Actor Fran Krantz’ directorial debut is “Mass” – essentially a 90-minute conversation in the basement of a small Episcopal church, in which the parents of a high school boy who was murdered clear the air with the parents of the boy who committed the atrocity. If this sounds heavy, it is. If this sounds like an unnecessary dissection of American gun laws, it is not.
Krantz’ original screenplay seems as though it is adapted from a stage play. It is not (although it would work very well on the live stage). It is a frank discussion, in which four extremely skilled character actors guide us through a thorough analysis of grief, trauma, and buried rage.
Jason Isaacs and Martha Plimpton play Jay and Gail, parents of one of the victims of a mass murder which occurred at their son’s high school some time ago. The exact timing is never mentioned, but we get the sense it happened six or seven years prior. Their goal would appear to be to glean some kind of a sense that the shooter’s parents, Richard and Linda, missed a warning sign or two – an admission not of guilt, but of different choices that could have been made.
As Richard and Linda, Reed Birney and Ann Dowd appear on the defensive almost from the outset. Again, the admission of guilt is not the issue. Richard and (especially) Linda recognize the enormous pain their son caused. They acknowledge he suffered from mental health issues. Smartly, Krantz’ script doesn’t use mental health as a smoke screen in a discussion of gun rights.
Birney’s Richard is uncomfortable from the moment he sits down. He verbally runs through a checklist of warning signs that he and Linda misread – complete with excuses as to why these harbingers were ignored or justified. This attitude doesn’t sit well with Gail. And Jay comes across as the buffer between Gail and the rest of the world – as though it’s his role to shield her from anything that might cause her buried animosity to overflow.
This is a harrowing discussion, in which layers of buried anger, resentment, apology, and vindication are peeled back, layer by layer. Is it a “fun” picture to watch? No. But it is absolutely brilliant. Films this direct and unapologetic about its subject matter come along once in a blue moon.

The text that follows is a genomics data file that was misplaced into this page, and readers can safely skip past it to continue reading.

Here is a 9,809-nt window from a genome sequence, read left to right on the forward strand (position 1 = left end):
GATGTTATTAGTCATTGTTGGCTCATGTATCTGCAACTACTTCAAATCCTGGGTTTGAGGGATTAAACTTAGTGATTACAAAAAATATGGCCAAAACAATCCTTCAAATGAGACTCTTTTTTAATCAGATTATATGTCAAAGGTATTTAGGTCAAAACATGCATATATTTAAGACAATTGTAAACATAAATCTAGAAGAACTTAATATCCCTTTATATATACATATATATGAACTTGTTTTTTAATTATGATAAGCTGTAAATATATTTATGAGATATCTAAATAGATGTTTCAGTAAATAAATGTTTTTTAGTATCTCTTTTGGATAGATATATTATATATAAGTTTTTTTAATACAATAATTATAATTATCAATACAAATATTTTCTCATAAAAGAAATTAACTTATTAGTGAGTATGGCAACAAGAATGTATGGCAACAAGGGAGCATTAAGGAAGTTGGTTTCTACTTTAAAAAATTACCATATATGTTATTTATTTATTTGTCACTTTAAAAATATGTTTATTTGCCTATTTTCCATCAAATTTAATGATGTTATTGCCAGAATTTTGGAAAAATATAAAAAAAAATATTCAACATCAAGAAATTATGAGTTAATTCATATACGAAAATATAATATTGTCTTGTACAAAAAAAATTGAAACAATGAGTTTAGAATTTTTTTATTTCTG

It is reminiscent of Louis Malle’s “My Dinner with Andre,” although less claustrophobic, and the subject matter is constant. It reminds me more of “Twelve Angry Men,” in which a jury deliberates the fate of a man accused of murder. Much as Sidney Lumet did in “Twelve Angry Men,” Krantz employs more close-up shots and quick cuts as tensions rise. Never once do we feel confined or limited by the space.
Save for Birney, each actor is given big screen moments in which to flaunt their acting chops – although Birney’s character simply isn’t given to big moments, so his even-keeled persona seems logical. It’s difficult to say which character carries the film, and I’m certain that’s by design. However, it’s hard to deny the onscreen excellence of Martha Plimpton – an actress who rose to prominence as a teen during the 1980’s. Although she’s kept working during the intervening years, she’s flown under the proverbial radar until now. I expect to see her name in this year’s Oscar discussion. Isaacs and Dowd (another actress whose heyday occurred in years past) also have dramatic and touching scenes.
As tensions rise, Linda asks Gail to share a story about their boy. Perhaps to relieve some tension, her request diffuses Gail’s pent-up anger, and allows us to see a more tender side. We only wish the request had been countered, but Richard draws the meeting to a close perhaps too soon. Fortunately, Krantz’ screenplay features a somewhat drawn-out but exceedingly satisfying epilogue.
“Mass” is not a film which can be viewed in the family room while attending to other chores. This one commands our attention. And rightfully so. It’s a painful and blunt discussion, but it’s one I’d like to see again. I draw great fulfillment from watching very accomplished actors parlay their craft. And the screenplay is first class. It is worthy of an Oscar as well. Unfortunately, “Mass” is likely to fly under the radar during this fall movie season. And that’s a shame. This one deserves to be seen.